Short Films : Impactful & the Future

by June 1, 2019 0 comments

It is tougher to convey the same vision in a reduced time frame than in a full-length feature, believes filmmaker Avalokita DuttA.

In this age of short attention spans, a condensed format of different forms of entertainment prevails in our consciousness. With an abundance of digital platforms, the short film format is here to stay. Filmmaker Avalokita Dutta, who is all set to debut with her short film Gutthi, believes that these are the future. “People nowadays want short, sharp and tight bursts of entertainment, which they can watch at work, at home or on the move on their phones,” she says.

If we compare them to feature films, they have traditionally been treated as a poor cousin, especially at film festivals. However, their brevity makes them ideally suited to the digital platforms.

Avalokita explains that short films engage the audience for a little time but simultaneously provide great quality content. And that is what today’s generation needs. She says, “Anyone can make these because this is the digital era. Moreover, these films could be about anything and everything that a person wants to talk about. These screening platforms have made short films more democratic. It’s so amazing. Who would not want to see the world through so many different eyes.” Short films for sure have two undeniable roles. “First, they allow new talent the chance to get noticed and refine their style. Second, they also help to encourage creativity and innovation that includes new ways of telling stories,” she adds.

Given their obvious importance, why do short films continue to remain in the shadows? Well, “that’s more a sociological question,” she says. “The obvious answers could be — lack of great actors. Or the penchant that we as an audience might have for the epic.”

Avalokita apprises us that short films are very important for filmmakers as they give a playing field to them. Moreover, it honed their skills as a short film needs to be tighter in what it is trying to convey as compared to a feature film. It’s more difficult to say something vital in shorter time.

“The audience has become more accepting of short films. There’s a huge difference in today’s time and 90s when there was a star system. People headed out to watch films only to see the big stars on the screen. And now cinema is taking a turn for something better. People prefer content over everything. They want to see actors presenting quality content. Take the example of Badhai Ho. The same has happened with short films because the audience has begun to watch films for what they are about rather than who stars in it,” she adds.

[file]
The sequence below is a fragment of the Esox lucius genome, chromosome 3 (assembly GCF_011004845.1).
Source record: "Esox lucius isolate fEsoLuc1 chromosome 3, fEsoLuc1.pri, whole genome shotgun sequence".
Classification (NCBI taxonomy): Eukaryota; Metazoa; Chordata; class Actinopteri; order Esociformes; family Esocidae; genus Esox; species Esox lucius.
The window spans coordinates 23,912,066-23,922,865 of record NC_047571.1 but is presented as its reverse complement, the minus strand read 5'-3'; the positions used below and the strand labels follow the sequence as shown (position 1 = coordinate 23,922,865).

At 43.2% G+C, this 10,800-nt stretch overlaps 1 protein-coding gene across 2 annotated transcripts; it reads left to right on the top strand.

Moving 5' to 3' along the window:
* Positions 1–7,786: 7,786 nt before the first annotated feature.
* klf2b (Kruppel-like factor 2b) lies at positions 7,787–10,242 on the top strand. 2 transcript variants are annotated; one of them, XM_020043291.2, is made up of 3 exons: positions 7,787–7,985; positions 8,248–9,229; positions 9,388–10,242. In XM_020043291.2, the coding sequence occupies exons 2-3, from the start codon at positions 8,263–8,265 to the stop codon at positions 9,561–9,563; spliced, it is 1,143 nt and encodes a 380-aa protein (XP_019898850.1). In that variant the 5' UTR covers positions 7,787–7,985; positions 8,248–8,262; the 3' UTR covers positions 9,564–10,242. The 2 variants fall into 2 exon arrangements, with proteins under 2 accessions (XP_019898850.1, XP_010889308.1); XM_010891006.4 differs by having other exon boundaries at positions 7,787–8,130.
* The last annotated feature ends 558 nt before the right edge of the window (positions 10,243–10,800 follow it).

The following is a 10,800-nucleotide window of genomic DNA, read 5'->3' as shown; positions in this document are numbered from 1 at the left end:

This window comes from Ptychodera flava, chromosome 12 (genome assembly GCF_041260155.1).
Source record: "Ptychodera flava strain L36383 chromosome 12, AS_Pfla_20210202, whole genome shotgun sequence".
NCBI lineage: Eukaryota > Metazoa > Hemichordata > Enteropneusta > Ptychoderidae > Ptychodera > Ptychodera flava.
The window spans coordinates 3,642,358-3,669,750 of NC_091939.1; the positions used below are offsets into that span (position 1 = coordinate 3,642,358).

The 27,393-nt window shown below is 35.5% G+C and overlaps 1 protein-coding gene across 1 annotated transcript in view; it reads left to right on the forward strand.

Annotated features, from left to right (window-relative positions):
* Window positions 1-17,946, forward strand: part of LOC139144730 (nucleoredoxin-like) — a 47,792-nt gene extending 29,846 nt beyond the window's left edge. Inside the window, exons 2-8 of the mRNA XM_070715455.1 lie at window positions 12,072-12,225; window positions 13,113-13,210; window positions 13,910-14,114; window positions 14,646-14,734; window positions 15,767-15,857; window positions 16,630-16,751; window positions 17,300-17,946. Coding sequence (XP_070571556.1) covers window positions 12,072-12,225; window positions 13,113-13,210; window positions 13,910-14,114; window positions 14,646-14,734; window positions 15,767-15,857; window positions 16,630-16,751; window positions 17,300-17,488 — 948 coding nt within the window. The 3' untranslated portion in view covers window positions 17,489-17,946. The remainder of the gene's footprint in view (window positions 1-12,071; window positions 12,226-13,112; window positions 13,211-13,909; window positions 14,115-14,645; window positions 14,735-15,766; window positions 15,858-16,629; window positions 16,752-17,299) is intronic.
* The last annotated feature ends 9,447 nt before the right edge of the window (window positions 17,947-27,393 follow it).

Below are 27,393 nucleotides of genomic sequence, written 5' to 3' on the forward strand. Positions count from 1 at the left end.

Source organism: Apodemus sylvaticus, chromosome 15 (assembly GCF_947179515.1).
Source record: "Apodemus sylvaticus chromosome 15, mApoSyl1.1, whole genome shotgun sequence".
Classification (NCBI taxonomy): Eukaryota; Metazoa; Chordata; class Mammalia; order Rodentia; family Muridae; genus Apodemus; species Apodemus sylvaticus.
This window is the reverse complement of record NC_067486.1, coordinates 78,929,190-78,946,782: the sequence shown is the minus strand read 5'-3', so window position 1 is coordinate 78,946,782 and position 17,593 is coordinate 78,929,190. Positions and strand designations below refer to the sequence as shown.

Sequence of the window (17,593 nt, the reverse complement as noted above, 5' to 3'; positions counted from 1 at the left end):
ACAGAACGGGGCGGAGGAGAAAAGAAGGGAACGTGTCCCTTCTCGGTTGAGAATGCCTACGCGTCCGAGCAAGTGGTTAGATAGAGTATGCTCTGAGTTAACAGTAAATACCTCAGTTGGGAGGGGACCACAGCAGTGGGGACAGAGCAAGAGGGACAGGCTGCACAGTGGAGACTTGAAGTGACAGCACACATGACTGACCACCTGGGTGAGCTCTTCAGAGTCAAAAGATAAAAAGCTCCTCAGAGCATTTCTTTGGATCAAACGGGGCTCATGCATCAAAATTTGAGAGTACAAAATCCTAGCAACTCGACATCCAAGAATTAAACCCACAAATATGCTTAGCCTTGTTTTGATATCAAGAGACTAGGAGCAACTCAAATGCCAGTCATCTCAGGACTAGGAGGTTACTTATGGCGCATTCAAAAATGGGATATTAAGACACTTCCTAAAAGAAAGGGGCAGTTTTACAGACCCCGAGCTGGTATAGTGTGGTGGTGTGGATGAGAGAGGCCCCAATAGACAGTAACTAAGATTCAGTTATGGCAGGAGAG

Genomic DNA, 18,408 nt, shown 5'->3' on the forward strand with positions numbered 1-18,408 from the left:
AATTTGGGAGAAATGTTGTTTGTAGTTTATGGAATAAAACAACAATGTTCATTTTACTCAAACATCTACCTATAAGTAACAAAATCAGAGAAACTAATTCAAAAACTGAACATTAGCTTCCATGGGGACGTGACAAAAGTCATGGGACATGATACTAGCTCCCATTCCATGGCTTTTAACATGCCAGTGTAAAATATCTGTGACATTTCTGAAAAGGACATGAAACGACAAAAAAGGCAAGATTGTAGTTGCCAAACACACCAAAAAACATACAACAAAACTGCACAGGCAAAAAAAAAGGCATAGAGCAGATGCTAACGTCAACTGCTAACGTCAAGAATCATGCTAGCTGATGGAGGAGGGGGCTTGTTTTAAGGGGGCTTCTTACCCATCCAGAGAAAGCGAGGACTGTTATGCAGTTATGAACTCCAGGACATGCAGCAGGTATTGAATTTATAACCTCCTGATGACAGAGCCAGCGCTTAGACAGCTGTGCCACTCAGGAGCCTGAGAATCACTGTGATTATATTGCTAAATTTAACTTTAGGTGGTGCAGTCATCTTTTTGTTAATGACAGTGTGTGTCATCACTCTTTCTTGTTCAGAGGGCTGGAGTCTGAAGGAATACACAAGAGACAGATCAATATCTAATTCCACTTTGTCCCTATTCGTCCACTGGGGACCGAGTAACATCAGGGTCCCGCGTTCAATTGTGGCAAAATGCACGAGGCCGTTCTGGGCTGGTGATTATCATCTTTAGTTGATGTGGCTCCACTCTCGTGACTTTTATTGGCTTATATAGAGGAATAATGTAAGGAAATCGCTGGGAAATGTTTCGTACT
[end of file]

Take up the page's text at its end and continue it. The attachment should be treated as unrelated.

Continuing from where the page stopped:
Avalokita’s Gutthi is about about friendship between two girls. She explains that she wanted to treat friendship with the same amount of importance that love stories get. She feels that friendship between two females hasn’t got much exposure in our cinematic space. It’s her take on friendship in an intimate manner. She says, “Relationships wither away with time. These two girls are dreamers. They make films to change the world. But over the years, their friendship has become monotonous. The spark has completely gone.”

The short film is one of six films titled Shuruaat Ka Twist.

The only commonality between the six films is the theme, that is of ‘twist’. Every film is the interpretation of the word twist by six different directors.

She adds, “The twist in my film is what happens when one girl decides to move out.”

Amit V Masurkar, popularly known for directing Newton, mentored Avalokita for this film. She says, “I have never worked with Amit before. But we have known each other for quite a long time. We met at a film festival. I am much younger to him as he’s a senior filmmaker. But he always treats me with great respect and equality. I don’t even know if I deserve it. May be I have earned it.”

She tells us that she was a bit scared about this whole mentorship thing. “Because we both are extremely opinionated people and have our own visions for the kind of cinema that we want to make. But he gave me quite a free range. He placed more faith in me than I have in myself. Amit asked me to be responsible for every decision that I take. I have learnt from him that you need to have respect for another person’s vision,” She adds.

She further tells us that she’s a control freak and wants to dominate every single person in the crew. But thanks to Amit, “I understand how important it is to allow freedom to everyone. You need to give people space and the liberty to work as per their strategies. So that they can contribute in the best possible way. Maybe you could actually get something extraordinary out of it. Because there’s a difference between when one brain works and when many brains work for the same goal in unison.

Writer: Ayushi Sharma

Courtesy: The Pioneer

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